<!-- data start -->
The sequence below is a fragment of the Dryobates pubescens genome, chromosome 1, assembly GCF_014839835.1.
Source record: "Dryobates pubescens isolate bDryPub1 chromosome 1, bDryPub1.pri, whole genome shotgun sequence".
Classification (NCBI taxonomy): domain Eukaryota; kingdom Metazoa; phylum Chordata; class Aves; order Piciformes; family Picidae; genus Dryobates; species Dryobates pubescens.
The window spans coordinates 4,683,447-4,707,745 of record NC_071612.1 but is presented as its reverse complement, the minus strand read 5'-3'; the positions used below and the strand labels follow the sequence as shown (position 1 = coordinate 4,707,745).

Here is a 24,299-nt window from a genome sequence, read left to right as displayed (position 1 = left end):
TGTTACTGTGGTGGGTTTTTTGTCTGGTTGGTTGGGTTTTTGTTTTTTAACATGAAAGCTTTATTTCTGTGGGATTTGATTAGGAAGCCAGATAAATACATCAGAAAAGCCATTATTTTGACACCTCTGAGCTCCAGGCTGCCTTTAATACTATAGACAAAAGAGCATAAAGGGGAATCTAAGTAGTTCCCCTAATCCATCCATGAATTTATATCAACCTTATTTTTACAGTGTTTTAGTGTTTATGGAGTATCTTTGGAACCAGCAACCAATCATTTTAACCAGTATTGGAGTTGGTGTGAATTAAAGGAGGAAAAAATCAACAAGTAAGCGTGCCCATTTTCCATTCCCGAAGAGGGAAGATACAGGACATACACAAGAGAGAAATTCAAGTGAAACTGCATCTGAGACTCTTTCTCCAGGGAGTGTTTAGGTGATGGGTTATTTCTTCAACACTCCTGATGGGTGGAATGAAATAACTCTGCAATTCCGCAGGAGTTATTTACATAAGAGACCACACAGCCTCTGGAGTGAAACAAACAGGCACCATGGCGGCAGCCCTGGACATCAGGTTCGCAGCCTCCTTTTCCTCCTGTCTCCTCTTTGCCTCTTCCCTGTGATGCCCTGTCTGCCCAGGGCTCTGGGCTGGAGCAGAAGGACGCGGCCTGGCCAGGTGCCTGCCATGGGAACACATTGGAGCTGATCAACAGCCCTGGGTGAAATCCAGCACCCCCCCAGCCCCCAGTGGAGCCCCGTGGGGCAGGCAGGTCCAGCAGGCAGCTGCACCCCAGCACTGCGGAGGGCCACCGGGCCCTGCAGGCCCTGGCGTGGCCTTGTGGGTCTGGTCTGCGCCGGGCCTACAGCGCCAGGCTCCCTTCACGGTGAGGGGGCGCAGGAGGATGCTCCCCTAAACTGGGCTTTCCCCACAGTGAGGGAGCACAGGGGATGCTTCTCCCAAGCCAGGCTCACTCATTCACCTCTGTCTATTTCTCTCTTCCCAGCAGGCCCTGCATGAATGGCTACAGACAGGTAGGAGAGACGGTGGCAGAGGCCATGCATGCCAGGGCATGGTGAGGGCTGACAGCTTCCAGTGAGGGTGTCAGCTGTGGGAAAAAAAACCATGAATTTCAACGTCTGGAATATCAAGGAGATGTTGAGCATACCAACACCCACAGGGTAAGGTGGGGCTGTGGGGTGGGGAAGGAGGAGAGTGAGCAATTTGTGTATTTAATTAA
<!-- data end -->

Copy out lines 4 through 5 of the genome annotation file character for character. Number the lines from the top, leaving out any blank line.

The window spans coordinates 4,683,447-4,707,745 of record NC_071612.1 but is presented as its reverse complement, the minus strand read 5'-3'; the positions used below and the strand labels follow the sequence as shown (position 1 = coordinate 4,707,745).

Here is a 24,299-nt window from a genome sequence, read left to right as displayed (position 1 = left end):